The Folly of Biden’s Iran Strategy

A missile launches during the annual Zolphaghar 99 military drill in the Gulf of Oman with the participation of Navy, Air, and Ground forces, Iran, September 8, 2020. (West Asia News Agency via Reuters)
The new president aims to seek limits on Tehran’s missile program after restarting the 2015 nuclear deal. But Tehran has no intention of playing along.

NRPLUS MEMBER ARTICLE T he United States and Iran each wants to reenter the nuclear deal they struck in 2015 — also called the Joint Comprehensive Plan of Action (JCPOA) — but neither wants to go first.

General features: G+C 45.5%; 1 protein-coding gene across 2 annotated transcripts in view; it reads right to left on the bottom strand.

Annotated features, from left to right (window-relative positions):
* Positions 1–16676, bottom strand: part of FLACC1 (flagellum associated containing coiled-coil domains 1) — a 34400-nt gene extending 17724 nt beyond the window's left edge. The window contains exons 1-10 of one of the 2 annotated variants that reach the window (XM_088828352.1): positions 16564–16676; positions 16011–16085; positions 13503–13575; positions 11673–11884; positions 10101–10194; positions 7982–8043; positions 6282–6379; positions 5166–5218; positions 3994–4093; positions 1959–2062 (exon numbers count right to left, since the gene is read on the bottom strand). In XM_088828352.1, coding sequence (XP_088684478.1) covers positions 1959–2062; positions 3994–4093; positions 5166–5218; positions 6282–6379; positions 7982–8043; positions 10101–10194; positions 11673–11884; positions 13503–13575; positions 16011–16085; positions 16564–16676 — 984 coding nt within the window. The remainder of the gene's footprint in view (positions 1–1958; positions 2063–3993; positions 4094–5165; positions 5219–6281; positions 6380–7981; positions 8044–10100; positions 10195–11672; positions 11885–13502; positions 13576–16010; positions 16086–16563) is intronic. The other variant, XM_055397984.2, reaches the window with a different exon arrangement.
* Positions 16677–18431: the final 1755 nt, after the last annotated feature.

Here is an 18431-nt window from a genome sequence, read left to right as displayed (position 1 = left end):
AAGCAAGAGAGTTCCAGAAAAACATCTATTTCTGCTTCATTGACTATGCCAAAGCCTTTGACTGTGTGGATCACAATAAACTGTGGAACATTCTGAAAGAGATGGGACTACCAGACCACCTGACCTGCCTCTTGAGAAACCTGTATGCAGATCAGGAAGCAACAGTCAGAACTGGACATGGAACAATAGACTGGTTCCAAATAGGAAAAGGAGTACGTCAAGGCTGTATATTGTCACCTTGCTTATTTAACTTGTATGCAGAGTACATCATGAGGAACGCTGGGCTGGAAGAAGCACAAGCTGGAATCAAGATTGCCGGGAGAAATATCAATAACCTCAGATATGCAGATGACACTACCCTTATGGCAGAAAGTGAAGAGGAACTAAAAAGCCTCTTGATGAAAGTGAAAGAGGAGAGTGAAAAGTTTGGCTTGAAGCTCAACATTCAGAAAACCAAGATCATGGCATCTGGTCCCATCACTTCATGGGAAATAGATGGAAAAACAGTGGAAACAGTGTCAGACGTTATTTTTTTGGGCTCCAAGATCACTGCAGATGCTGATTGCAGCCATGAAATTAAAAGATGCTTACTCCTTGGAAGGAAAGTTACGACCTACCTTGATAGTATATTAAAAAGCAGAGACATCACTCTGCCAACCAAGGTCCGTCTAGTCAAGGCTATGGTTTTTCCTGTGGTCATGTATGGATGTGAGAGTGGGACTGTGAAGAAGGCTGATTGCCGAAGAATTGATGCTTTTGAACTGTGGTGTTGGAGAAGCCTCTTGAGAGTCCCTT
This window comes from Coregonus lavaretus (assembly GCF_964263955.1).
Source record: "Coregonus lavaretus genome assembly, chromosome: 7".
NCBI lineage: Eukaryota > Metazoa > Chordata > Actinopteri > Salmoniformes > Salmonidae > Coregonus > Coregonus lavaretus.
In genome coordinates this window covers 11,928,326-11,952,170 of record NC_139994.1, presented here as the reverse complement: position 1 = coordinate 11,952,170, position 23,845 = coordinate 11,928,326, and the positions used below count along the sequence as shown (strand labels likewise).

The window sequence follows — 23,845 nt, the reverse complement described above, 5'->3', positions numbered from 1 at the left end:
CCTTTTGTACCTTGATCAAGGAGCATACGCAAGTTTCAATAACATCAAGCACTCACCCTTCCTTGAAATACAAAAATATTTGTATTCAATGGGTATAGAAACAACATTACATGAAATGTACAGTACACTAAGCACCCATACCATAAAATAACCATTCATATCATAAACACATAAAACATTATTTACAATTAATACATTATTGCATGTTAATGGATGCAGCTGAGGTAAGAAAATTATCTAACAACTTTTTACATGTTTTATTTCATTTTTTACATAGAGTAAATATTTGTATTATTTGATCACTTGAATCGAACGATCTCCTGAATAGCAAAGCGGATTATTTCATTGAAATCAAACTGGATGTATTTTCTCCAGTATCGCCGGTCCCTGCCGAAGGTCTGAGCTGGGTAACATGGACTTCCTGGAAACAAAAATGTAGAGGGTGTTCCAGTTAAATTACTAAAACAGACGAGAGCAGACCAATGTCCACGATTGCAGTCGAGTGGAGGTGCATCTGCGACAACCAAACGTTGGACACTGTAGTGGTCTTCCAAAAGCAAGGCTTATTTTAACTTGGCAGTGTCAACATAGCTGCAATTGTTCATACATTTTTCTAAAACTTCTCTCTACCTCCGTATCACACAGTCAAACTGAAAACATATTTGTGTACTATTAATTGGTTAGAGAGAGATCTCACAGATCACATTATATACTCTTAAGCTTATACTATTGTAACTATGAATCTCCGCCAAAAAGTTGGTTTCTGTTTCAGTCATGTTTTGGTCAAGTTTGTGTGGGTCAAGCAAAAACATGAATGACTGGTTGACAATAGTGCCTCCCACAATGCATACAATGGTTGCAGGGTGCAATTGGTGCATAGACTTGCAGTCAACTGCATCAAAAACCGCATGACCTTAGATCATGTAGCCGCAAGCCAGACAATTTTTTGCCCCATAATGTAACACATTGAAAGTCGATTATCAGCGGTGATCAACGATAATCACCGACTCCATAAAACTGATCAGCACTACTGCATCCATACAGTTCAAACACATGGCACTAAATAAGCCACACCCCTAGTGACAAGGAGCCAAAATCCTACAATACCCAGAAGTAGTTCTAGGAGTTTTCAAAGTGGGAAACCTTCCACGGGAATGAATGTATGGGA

During an interview with CBS on Sunday morning, Biden said that Tehran would have to stop enriching uranium before the U.S. lifts Trump-era sanctions targeting Iranian entities. That same morning, Iranian foreign minister Javad Zarif told CNN that he’s sticking with his country’s demands that Washington lift sanctions first.

Although the dispute matters insofar as it is a test of Biden’s resolve, recent events show that the administration’s strategy

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